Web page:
Björn Söder announced last year that he intended to step down from his post in 2015, but kept postponing the move and most recently said he planned to exit the position in March or April.
However, in recent weeks rumours have been swirling in the Swedish media, suggesting that he was being encouraged to make a rapid exit, following a string of questionable comments.
Most recently, Söder questioned how "peaceful" Islam is, following the Paris terror shootings.
"Björn announced he was going to resign some time ago," insisted Sweden Democrat press spokesperson Henrik Vinge to The Local last week.
"The question has only been when it's going to occur. Because of different circumstances, notably the election and Jimmy's absence [the party's leader Jimmie Åkesson is currently on sick leave] that change has been postponed several times. But the idea has been discussed for over a year now."
On Monday the party announced that Richard Jomshof, 43, was set to take over from Björn Söder on February 26th. Jomshof has been a member of parliament for the Sweden Democrats since 2010 and is based in Helsingborg in southern Sweden. He is a former teacher.
Richard Jomshof, the new party secretary for the Sweden Democrats. Photo: TT
"The question on the submission of the party secretarial role has been up for discussion and I am pleased that we have now reached a compromise," said the party's acting leader Mattias Karlsson in a written statement.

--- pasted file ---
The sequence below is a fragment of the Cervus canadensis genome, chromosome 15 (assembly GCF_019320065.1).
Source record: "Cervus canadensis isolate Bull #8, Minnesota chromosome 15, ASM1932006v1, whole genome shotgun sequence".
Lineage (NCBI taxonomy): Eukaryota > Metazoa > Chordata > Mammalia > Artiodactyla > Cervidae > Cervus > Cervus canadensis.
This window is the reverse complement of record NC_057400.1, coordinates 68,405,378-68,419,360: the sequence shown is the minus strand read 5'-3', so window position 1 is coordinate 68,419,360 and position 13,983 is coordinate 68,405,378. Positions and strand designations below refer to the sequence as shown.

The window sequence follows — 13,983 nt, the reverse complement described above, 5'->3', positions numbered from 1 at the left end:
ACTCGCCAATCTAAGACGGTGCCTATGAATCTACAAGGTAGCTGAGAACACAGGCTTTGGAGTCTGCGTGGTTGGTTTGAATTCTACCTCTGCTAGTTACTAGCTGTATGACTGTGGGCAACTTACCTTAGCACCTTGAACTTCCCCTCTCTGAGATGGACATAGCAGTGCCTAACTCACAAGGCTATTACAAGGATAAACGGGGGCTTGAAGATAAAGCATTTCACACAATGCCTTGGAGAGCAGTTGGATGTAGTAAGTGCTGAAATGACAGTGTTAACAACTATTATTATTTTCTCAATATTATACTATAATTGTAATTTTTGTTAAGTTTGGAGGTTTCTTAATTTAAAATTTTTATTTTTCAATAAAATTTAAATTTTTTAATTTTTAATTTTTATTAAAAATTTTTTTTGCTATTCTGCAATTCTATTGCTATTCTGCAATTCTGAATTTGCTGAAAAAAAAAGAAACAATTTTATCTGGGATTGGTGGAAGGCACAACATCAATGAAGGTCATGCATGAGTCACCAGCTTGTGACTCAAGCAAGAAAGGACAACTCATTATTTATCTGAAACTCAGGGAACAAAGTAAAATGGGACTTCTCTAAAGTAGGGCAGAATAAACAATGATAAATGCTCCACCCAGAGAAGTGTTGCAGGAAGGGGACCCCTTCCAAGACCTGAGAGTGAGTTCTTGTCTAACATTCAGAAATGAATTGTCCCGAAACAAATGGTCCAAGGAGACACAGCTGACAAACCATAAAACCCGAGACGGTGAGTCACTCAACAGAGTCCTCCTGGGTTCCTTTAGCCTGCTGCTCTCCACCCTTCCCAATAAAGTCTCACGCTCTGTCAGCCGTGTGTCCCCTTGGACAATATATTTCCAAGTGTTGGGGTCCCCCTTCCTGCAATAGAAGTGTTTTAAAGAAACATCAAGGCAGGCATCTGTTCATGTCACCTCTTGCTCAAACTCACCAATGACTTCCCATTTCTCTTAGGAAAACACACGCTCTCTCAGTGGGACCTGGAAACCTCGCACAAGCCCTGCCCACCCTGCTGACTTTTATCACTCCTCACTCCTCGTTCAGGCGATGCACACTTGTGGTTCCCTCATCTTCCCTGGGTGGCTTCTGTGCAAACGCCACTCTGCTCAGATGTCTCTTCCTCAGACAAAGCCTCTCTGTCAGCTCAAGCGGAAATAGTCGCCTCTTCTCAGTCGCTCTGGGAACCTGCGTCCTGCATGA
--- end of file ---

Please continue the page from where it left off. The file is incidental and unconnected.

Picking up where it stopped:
Björn Söder did not appear to be entirely happy with the idea, telling the TT news agency that he would have preferred to stick around until March or April, but that other party officials had viewed this as "too far in advance". Instead, he will stay in his role for a "transition period" of another month.
He insisted that there were no major disagreements between himself and the party other than over the timing of his exit.
But in their press statement, the Sweden Democrats noted that the Party Secretary's role had become more focused on "communication and less on administration" in recent months, which some political commentators suggested was a hint that the nationalists were not entirely comfortable with his public persona.
The Sweden Democrats are the third largest political party in Sweden, after scoring around 13 percent of the vote in the last general election in September 2014.